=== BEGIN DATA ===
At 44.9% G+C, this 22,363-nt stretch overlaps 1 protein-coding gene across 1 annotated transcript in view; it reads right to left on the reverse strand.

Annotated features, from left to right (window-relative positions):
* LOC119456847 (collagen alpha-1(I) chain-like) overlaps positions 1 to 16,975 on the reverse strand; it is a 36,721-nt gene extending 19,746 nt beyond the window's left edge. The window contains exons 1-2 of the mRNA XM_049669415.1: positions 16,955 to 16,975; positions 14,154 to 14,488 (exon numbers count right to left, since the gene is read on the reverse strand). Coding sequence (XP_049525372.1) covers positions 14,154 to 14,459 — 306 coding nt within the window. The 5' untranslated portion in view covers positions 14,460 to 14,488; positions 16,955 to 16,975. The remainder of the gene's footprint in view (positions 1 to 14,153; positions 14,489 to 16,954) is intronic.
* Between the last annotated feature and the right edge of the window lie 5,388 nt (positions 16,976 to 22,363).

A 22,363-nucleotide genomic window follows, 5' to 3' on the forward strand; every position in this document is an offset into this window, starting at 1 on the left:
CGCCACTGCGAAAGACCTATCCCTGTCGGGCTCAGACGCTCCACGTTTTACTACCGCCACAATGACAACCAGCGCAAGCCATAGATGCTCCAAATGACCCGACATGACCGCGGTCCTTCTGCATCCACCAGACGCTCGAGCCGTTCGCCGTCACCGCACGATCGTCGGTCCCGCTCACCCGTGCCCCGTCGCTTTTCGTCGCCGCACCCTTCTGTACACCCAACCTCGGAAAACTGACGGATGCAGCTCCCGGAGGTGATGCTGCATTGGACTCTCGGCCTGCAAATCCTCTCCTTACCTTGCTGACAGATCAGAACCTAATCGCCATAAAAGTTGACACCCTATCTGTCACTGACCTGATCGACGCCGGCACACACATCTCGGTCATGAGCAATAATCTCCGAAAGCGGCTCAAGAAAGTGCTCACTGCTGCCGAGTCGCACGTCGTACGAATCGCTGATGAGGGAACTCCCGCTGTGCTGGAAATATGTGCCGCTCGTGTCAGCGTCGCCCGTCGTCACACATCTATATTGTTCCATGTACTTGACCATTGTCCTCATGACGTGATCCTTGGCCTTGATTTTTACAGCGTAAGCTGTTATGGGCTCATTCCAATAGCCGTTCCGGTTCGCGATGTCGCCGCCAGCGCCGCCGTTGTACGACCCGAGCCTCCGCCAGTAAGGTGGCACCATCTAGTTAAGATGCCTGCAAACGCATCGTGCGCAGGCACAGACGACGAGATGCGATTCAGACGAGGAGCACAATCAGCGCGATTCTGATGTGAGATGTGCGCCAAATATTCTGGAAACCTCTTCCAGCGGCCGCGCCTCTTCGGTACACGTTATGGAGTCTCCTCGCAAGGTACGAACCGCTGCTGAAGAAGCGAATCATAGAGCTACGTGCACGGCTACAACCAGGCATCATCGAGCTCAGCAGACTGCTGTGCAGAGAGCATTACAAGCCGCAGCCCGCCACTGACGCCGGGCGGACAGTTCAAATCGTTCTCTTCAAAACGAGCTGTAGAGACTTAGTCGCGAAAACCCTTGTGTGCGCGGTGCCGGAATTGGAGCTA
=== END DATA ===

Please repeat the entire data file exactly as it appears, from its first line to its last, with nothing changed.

At 44.9% G+C, this 22,363-nt stretch overlaps 1 protein-coding gene across 1 annotated transcript in view; it reads right to left on the reverse strand.

Annotated features, from left to right (window-relative positions):
* LOC119456847 (collagen alpha-1(I) chain-like) overlaps positions 1 to 16,975 on the reverse strand; it is a 36,721-nt gene extending 19,746 nt beyond the window's left edge. The window contains exons 1-2 of the mRNA XM_049669415.1: positions 16,955 to 16,975; positions 14,154 to 14,488 (exon numbers count right to left, since the gene is read on the reverse strand). Coding sequence (XP_049525372.1) covers positions 14,154 to 14,459 — 306 coding nt within the window. The 5' untranslated portion in view covers positions 14,460 to 14,488; positions 16,955 to 16,975. The remainder of the gene's footprint in view (positions 1 to 14,153; positions 14,489 to 16,954) is intronic.
* Between the last annotated feature and the right edge of the window lie 5,388 nt (positions 16,976 to 22,363).

A 22,363-nucleotide genomic window follows, 5' to 3' on the forward strand; every position in this document is an offset into this window, starting at 1 on the left:
CGCCACTGCGAAAGACCTATCCCTGTCGGGCTCAGACGCTCCACGTTTTACTACCGCCACAATGACAACCAGCGCAAGCCATAGATGCTCCAAATGACCCGACATGACCGCGGTCCTTCTGCATCCACCAGACGCTCGAGCCGTTCGCCGTCACCGCACGATCGTCGGTCCCGCTCACCCGTGCCCCGTCGCTTTTCGTCGCCGCACCCTTCTGTACACCCAACCTCGGAAAACTGACGGATGCAGCTCCCGGAGGTGATGCTGCATTGGACTCTCGGCCTGCAAATCCTCTCCTTACCTTGCTGACAGATCAGAACCTAATCGCCATAAAAGTTGACACCCTATCTGTCACTGACCTGATCGACGCCGGCACACACATCTCGGTCATGAGCAATAATCTCCGAAAGCGGCTCAAGAAAGTGCTCACTGCTGCCGAGTCGCACGTCGTACGAATCGCTGATGAGGGAACTCCCGCTGTGCTGGAAATATGTGCCGCTCGTGTCAGCGTCGCCCGTCGTCACACATCTATATTGTTCCATGTACTTGACCATTGTCCTCATGACGTGATCCTTGGCCTTGATTTTTACAGCGTAAGCTGTTATGGGCTCATTCCAATAGCCGTTCCGGTTCGCGATGTCGCCGCCAGCGCCGCCGTTGTACGACCCGAGCCTCCGCCAGTAAGGTGGCACCATCTAGTTAAGATGCCTGCAAACGCATCGTGCGCAGGCACAGACGACGAGATGCGATTCAGACGAGGAGCACAATCAGCGCGATTCTGATGTGAGATGTGCGCCAAATATTCTGGAAACCTCTTCCAGCGGCCGCGCCTCTTCGGTACACGTTATGGAGTCTCCTCGCAAGGTACGAACCGCTGCTGAAGAAGCGAATCATAGAGCTACGTGCACGGCTACAACCAGGCATCATCGAGCTCAGCAGACTGCTGTGCAGAGAGCATTACAAGCCGCAGCCCGCCACTGACGCCGGGCGGACAGTTCAAATCGTTCTCTTCAAAACGAGCTGTAGAGACTTAGTCGCGAAAACCCTTGTGTGCGCGGTGCCGGAATTGGAGCTA